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Consistency and Standards

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Consistency and standards in design

Users should not have to wonder whether different words, situations, or actions mean the same thing. Standards and conventions in product design should be followed.

One important aspect involves the consistent display of information. This requires that the system dependably use standard formats, fonts, line spacing, letter spacing and page lengths when displaying relevant information. The same information should appear in fixed places across all screens. Figure 1 shows a bad example of position related to consistency. Here the “submit” button is displayed in different places on different screens within the same task.

Inconsistent placement of controls

Figure 1. Inconsistent placement of controls.

This is a bad example because the “Submit” button appears in different places when filling the report.

The system should also to use consistent language. Some terminology and languages are widely used in the clinical settings or pre-existing clinical applications. Make sure they do not have different meanings in the EHR. Otherwise, users may have incorrect understanding of displayed information and act erroneously.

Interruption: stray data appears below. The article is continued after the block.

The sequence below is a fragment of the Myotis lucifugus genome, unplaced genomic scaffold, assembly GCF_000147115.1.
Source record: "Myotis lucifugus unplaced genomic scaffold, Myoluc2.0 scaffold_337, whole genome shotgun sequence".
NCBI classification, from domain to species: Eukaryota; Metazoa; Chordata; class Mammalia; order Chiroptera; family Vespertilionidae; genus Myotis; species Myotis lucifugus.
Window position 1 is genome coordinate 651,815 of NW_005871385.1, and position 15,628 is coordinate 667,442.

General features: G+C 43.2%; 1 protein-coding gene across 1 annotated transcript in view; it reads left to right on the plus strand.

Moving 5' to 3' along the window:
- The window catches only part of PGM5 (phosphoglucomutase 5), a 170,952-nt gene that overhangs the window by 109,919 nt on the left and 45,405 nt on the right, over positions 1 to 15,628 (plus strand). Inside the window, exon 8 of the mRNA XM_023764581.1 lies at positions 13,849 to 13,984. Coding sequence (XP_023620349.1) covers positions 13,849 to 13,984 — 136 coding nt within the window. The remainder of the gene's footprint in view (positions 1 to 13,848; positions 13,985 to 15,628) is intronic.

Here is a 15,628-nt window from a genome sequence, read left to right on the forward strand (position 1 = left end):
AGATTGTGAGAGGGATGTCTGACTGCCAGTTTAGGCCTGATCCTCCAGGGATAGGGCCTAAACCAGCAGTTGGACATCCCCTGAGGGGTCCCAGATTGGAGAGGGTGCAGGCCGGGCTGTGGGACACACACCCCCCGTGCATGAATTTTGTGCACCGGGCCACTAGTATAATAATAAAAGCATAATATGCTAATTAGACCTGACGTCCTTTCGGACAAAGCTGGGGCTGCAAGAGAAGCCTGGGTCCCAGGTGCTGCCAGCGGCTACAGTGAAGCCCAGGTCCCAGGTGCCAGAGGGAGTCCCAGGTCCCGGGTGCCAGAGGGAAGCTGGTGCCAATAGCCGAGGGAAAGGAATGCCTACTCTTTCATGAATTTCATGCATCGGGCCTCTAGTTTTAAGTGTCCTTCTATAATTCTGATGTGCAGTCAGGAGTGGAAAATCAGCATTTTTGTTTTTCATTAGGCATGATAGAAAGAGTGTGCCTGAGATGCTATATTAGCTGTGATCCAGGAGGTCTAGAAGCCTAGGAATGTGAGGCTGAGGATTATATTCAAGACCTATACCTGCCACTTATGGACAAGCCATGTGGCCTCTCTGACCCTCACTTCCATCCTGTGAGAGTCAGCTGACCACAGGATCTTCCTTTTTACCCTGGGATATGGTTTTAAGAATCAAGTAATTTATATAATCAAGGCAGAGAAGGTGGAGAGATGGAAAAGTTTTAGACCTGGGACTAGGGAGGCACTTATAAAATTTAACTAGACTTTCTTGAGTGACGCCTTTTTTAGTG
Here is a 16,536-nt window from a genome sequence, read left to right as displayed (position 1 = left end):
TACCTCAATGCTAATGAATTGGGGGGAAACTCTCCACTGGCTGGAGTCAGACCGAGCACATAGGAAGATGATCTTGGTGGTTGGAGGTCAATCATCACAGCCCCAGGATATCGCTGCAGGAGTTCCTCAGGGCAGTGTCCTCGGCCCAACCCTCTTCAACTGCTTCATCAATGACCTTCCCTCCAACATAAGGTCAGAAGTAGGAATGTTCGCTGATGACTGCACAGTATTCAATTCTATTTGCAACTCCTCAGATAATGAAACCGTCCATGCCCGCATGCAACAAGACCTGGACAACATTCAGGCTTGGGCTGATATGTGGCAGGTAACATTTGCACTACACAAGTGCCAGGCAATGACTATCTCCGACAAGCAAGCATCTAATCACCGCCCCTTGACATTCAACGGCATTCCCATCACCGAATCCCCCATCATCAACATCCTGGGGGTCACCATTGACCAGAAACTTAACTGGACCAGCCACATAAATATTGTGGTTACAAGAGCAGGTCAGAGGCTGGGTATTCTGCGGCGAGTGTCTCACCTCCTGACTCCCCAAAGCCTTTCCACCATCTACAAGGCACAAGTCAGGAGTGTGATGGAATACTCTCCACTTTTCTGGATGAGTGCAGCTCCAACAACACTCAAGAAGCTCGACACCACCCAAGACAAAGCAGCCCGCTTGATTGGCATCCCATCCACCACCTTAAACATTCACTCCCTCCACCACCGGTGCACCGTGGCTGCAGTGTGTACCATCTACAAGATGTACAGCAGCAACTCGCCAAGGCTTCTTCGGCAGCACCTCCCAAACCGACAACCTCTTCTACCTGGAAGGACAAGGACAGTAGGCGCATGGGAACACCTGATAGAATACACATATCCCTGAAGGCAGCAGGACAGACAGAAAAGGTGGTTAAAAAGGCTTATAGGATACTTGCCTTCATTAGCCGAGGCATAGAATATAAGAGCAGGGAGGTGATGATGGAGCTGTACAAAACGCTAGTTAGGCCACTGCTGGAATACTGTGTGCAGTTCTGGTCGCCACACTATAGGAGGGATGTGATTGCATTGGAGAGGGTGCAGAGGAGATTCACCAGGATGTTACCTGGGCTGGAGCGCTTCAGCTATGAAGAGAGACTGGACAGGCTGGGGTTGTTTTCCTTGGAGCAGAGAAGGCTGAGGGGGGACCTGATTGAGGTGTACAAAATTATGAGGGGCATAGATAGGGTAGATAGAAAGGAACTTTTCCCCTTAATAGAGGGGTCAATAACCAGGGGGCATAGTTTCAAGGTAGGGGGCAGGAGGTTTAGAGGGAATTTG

In addition to consistent display of information, another important point is to offer consistent user-system interactions. For example, the data input method and process, as well as corresponding assistant functionalities (e.g., filtering, sorting, and alerting etc.) should be standardized and remain consistent. That uniformity will potentially accelerate operation processes as the user repeatedly interacts with the system.  Figure 2 shows an example that goes against this rule.

Inconsistent data entry controls

 Figure 2. A bad example of consistent system interaction.

This is a bad example of consistent interaction. This system provides clickable function to choose a date when filling the DOB of a new patient. But it does not provide this function when editing DOB of a current patient.

Guidelines summary:


Color (categorization)

  • Ensure visual consistency.  [2]  11:4
  • Label data entry fields consistently.  [2]  13:3

Layout and position (spatial consistency) 

Font, capitalization

  • Format common items consistently.  [2]  11:2
  • Ensure visual consistency.  [2]  11:4
  • Use consistent capitalization and other style standards. [1] Nielsen’s  20
  • Label data entry fields consistently. [2]  13:3
  • Use familiar fonts [2]  11:7

Terminology and language

  • Don't use made-up words for category navigation choices.  [1] Nielsen’s  44
  • Don't use clever phrases and marketing lingo that make people work too hard to figure out what you're saying.  [1] Nielsen’s  19
  • Use standard abbreviations  Don't abbreviate further, such as "p."  [1] Nielsen’s  108
  • Label data entry fields consistently. [2]  13:3
  • Use customer-focused language.  [1] Nielsen’s  17

Standards (e.g., blue underlined text for unvisited hyperlinks)


  • Where appropriate, applying UI standards and conventions from non-clinical application software to the design of clinical applications. [3] CUI (Design Guidance - Filtering Sorting and Grouping) p.8